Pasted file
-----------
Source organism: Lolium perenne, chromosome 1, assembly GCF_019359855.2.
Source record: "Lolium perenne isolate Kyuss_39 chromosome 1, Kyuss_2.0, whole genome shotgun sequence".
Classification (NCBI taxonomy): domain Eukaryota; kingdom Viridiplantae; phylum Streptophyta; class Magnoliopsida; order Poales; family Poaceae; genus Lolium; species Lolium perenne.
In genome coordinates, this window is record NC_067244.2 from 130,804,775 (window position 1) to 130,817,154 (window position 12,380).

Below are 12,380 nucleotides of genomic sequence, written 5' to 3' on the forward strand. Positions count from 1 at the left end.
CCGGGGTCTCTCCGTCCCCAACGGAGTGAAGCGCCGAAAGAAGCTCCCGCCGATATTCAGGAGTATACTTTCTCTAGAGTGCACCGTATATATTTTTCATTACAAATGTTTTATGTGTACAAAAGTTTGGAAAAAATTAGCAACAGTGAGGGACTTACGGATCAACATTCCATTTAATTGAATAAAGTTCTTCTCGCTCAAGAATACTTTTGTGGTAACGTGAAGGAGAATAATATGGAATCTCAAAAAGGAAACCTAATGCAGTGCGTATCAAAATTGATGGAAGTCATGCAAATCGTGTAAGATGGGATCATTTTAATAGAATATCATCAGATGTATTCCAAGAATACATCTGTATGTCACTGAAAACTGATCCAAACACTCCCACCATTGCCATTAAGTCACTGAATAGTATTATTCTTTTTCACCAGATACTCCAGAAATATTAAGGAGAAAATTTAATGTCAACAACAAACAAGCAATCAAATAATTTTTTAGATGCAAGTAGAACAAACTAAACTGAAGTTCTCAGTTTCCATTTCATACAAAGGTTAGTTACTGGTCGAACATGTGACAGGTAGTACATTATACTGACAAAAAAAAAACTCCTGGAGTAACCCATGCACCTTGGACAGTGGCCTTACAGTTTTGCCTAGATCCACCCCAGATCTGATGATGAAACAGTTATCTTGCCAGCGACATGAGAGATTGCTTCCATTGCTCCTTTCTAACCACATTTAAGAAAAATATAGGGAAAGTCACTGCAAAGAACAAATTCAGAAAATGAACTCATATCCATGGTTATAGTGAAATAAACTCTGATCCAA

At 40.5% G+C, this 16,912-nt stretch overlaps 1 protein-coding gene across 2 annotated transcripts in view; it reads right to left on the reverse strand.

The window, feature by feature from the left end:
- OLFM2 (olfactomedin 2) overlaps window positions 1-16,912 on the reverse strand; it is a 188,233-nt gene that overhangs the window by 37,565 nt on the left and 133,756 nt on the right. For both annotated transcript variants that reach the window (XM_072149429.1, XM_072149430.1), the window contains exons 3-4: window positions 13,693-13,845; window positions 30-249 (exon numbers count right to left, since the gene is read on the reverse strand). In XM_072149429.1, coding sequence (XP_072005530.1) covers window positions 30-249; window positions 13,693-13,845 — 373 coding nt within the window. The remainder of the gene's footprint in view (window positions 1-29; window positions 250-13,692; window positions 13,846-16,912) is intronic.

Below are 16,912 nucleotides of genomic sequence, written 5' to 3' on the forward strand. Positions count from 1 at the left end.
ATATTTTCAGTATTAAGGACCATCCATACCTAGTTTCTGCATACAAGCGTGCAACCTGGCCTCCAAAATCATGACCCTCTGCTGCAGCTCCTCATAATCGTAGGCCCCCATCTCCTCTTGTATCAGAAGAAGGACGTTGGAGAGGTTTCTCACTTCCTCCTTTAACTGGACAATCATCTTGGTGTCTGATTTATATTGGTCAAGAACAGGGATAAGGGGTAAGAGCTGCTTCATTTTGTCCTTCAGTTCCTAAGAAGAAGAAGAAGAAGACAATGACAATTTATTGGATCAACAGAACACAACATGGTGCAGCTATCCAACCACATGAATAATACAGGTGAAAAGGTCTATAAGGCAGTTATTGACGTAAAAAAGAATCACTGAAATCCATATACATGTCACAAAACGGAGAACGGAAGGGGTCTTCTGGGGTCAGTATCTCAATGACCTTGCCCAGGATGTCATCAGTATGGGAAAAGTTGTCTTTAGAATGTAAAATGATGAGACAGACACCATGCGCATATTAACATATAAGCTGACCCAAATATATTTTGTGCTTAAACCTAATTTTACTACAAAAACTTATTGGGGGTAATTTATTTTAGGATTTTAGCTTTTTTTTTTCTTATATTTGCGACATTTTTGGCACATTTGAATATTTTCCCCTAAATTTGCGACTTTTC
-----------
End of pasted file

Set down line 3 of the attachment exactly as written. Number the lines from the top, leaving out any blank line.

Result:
Classification (NCBI taxonomy): domain Eukaryota; kingdom Viridiplantae; phylum Streptophyta; class Magnoliopsida; order Poales; family Poaceae; genus Lolium; species Lolium perenne.